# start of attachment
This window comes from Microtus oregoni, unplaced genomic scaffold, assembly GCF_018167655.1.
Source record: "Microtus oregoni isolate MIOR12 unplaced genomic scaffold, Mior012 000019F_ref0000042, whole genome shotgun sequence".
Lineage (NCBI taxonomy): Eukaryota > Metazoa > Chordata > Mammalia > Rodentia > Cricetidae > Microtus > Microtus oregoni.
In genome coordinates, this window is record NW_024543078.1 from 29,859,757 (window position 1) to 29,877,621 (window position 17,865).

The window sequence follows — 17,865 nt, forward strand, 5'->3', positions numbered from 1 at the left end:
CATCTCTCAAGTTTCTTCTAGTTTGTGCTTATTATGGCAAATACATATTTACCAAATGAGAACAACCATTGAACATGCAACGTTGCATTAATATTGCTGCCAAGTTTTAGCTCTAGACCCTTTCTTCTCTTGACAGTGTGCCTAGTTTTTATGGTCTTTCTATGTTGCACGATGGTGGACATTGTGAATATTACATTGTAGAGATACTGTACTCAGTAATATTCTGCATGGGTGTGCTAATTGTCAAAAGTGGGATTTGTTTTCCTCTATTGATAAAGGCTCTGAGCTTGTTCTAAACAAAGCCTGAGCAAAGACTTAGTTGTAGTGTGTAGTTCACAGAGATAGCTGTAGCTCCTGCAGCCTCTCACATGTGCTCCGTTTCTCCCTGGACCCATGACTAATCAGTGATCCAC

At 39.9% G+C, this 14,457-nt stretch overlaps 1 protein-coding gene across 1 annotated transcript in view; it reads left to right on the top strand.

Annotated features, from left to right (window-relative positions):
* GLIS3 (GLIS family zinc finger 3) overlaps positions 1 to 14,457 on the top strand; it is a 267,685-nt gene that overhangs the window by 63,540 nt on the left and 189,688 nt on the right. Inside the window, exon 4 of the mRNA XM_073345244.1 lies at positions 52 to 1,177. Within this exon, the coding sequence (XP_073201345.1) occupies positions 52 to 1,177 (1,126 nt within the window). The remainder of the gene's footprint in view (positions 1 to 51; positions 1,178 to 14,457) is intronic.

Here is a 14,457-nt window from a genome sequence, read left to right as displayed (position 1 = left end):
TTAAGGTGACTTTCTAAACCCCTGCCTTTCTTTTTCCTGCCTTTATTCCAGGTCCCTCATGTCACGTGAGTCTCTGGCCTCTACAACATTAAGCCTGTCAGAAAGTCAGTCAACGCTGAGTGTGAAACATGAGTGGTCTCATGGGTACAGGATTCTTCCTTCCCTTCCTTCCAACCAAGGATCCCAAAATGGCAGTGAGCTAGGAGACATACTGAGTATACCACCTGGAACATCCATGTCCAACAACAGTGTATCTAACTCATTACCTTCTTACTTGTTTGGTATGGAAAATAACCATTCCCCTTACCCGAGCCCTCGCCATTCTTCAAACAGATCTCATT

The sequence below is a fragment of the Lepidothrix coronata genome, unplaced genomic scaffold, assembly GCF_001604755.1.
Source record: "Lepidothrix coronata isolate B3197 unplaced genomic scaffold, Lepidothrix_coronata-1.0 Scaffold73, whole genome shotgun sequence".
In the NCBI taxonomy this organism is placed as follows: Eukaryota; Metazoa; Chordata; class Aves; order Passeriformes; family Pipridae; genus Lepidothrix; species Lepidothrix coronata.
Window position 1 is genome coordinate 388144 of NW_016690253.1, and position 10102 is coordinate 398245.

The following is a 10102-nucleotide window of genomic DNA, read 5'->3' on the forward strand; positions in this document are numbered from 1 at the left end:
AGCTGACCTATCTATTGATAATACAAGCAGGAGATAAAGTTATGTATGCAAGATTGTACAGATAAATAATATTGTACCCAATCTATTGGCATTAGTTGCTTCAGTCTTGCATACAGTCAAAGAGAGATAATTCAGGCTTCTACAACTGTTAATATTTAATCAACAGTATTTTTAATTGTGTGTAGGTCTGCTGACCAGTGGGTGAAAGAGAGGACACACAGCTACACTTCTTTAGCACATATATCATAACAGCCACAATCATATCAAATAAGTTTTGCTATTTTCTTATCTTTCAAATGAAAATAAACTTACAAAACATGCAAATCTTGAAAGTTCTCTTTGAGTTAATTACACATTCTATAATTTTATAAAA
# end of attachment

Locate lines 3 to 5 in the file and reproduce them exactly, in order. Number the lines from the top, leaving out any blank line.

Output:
Lineage (NCBI taxonomy): Eukaryota > Metazoa > Chordata > Mammalia > Rodentia > Cricetidae > Microtus > Microtus oregoni.
In genome coordinates, this window is record NW_024543078.1 from 29,859,757 (window position 1) to 29,877,621 (window position 17,865).

The window sequence follows — 17,865 nt, forward strand, 5'->3', positions numbered from 1 at the left end: